- Tight controls, stiff buttons
- Excellent art decal
- Rubbery feel, bad for sweaty hands
- Rear buttons are too small to press
- $50 is steep for a wired gamepad
When a controller releases for a console, that’s really not a big deal these days. Not unless it comes from the big three, or if it offers something special. In fact, most manufacturers stopped trying outright because they simply couldn’t compete, for a number of reasons. Madcatz didn’t, and has partnered with Activision’s fast-selling and soon to be commercially acclaimed shooter. Does it make the cut?
PrecisionAIM got its name from the unique build of the controller. The shape is not all that different from the standard Xbox 360 gamepad, but it likewise doesn’t feel the same. At first, the differences are so moot, it just feels odd. Not good, not bad, just odd.
But as I settled in and broke the controller in a bit, those slight differences suddenly weren’t very slight. That’s because the smallest changes to a gamepad, one which is used tens of hours a week, are surprisingly significant.
With the PrecisionAIM, the face buttons are flat as opposed to rounded, which gives them easier grip, yet they are less clicky, and feel more rubbery to press. The D-pad is very soft, and far too similar to the current Xbox 360 controller design, which makes it feel junky. The analog sticks have smaller faces, and are more difficult to latch a thumb onto.
In fact, the rubbery feel of the PrecisionAIM influences much of the controller. Two rubber pads sit on both sides of the controller, intended to better the grip. It does, except for people with sweaty hands, for whom it does the exact opposite. The tighter triggers, after a good hour, actually put a strain on my hands, something I’d never felt before with any gamepad. Finally, the two rear buttons, which can take the place of any two face buttons, proved small and difficult to push unless I changed my grip style.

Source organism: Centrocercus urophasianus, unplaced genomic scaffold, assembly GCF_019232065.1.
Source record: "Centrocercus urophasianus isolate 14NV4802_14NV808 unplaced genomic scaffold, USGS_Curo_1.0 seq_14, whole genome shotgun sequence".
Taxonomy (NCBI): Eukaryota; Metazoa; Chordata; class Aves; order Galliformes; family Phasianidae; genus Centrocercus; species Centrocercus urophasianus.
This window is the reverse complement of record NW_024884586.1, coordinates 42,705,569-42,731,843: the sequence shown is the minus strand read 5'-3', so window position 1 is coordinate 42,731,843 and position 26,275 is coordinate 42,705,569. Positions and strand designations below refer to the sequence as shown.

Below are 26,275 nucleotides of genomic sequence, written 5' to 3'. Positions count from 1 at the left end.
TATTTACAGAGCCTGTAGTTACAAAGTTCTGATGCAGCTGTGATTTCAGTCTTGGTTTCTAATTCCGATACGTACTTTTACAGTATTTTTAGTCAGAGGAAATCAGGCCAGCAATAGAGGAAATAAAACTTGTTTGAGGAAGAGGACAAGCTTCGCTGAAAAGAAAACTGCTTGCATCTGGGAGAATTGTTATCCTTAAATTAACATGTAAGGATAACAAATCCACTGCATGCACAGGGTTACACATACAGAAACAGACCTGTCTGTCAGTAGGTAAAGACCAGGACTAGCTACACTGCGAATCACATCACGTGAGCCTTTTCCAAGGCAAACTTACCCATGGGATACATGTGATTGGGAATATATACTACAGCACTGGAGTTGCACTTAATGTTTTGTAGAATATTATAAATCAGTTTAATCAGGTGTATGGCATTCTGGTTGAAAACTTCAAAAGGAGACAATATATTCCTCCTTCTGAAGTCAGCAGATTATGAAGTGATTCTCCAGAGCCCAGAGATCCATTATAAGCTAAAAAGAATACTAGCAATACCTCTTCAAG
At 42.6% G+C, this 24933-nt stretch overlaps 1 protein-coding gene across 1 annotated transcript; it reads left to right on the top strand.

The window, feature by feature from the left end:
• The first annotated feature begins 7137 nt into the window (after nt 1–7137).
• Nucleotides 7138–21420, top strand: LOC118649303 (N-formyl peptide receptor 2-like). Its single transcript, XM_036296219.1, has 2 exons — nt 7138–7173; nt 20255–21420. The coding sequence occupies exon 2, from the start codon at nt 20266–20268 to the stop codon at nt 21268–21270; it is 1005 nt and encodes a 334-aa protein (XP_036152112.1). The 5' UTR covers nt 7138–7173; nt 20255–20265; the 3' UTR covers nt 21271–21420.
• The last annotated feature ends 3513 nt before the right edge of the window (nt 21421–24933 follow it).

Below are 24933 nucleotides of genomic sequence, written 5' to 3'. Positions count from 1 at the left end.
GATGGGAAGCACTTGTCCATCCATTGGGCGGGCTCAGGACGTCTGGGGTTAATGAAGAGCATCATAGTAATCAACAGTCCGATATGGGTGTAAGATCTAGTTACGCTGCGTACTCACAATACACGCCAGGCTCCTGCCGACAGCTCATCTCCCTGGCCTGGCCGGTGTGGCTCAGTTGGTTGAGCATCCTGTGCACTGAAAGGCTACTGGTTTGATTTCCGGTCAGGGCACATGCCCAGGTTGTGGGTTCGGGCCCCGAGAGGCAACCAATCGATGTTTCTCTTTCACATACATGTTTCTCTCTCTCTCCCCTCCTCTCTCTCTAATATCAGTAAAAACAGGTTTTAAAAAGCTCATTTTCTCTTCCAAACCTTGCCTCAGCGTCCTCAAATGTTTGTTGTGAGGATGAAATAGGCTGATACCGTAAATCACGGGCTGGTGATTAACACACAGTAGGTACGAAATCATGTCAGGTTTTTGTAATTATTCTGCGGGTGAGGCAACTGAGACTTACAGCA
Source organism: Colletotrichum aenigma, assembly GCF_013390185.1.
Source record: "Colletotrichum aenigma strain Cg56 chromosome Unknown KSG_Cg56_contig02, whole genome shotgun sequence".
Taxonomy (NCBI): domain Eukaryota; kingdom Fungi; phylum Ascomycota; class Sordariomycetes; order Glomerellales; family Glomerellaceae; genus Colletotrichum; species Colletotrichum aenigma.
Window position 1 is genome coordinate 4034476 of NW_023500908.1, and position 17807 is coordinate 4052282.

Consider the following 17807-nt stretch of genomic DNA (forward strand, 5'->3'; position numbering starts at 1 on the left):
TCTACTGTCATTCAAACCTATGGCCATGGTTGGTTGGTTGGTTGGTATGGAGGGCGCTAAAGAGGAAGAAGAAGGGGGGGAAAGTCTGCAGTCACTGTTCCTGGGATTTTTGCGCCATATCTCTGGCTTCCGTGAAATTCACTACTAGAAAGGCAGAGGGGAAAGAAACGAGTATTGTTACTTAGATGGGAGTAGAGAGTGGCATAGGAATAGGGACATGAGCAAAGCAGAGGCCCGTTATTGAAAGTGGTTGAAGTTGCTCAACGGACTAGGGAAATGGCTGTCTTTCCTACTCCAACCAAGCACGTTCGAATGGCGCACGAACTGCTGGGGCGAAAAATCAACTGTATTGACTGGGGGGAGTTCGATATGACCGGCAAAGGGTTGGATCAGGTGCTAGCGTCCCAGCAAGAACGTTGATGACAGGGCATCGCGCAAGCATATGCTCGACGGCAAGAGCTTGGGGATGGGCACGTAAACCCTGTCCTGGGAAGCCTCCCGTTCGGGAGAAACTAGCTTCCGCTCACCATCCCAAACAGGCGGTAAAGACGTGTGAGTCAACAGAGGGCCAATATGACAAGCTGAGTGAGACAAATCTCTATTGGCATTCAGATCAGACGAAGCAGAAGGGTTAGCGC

For a good two hours, I played poorly with the PrecisionAIM. In games like Halo: Reach, Call of Duty: Black Ops, Blood Stone and others, my performance was cut in half. But as I kept playing and acclimated to the new controller, I started playing better and better, especially in one specific field. And it ain’t from the glowing read thumbsticks.
The tighter analog sticks are intended for, guess what, precision. With a sniper rifle or any precision-based weapon, I was shooting better than I had in years. One game of Halo: Reach ended my count at 17 headshots with a sniper rifle, and four more with the DMR. The standard 360 controller is looser and is thus easier to move too much or too far, whereas the PrecisionAIM is very tight, and allows for slight, controlled movements much better than other gamepads.
Other button changes also proved to be a benefit instead of a detriment to gameplay. The Start and Back buttons are quick, easy to press and very clicky buttons. I always hated having to reach over and press them on the standard 360 controller, and that isn’t a problem with PrecisionAIM. The bumpers at first felt like they lacked firmness, but are actually tighter as well. They require less push to press, and have a satisfying click for each press. And the analog stick buttons (R3 & L3) are much, much easier to push, without being too easy to accidentally press.
That leaves just the grip on the analog sticks, and the rear buttons. Unfortunately, both are not up to par with PrecisionAIM’s biggest competitor. Grip on the analog sticks could be a deal-breaker. I found myself constantly fixing my grip on both sticks, because even without sweaty fingers, my thumbs just slide off of the thumbsticks.
In effect, the slippery nature of the controller as a whole ruins the rear buttons. A tighter grip is required on the controller to keep it steady, more pressure is needed for the thumbs to make sure they don’t slip, and that leaves the rest of your hand clutching the controller for dear life. It won’t give you arthritis or aching hands, but you won’t be pressing those rear buttons either. To press either one, I had to let go with my middle finger (on either had), move it up a centimeter, and press. That’s not nearly as easy as just hitting the button it’s meant to replace.
For the same price as an ordinary Xbox 360 controller, it’s tough to recommend the PrecisionAIM controller. Were it $40, then yes, the tighter controls and stiffer analog sticks would prove to be a great asset for gamers who find their gamepads too loose. Call of Duty fans may still want to pick up a set because of the great artwork, but besides that, there isn’t too much to praise about the PrecisionAIM. For more professional gamers seeking a tighter feel for more precise shooting, the PrecisionAIM is a fine choice to make. For regular gamers, not so much.
Spawned in the horrendous heat of a Los Angeles winter, James was born with an incessant need to press buttons. Whether it was the car radio, doorbells on Halloween or lights, James pushed, pressed and prodded every button. No elevator was left unscathed, no building intercom was left un-rung, and no person he’s known has been left un-annoyed.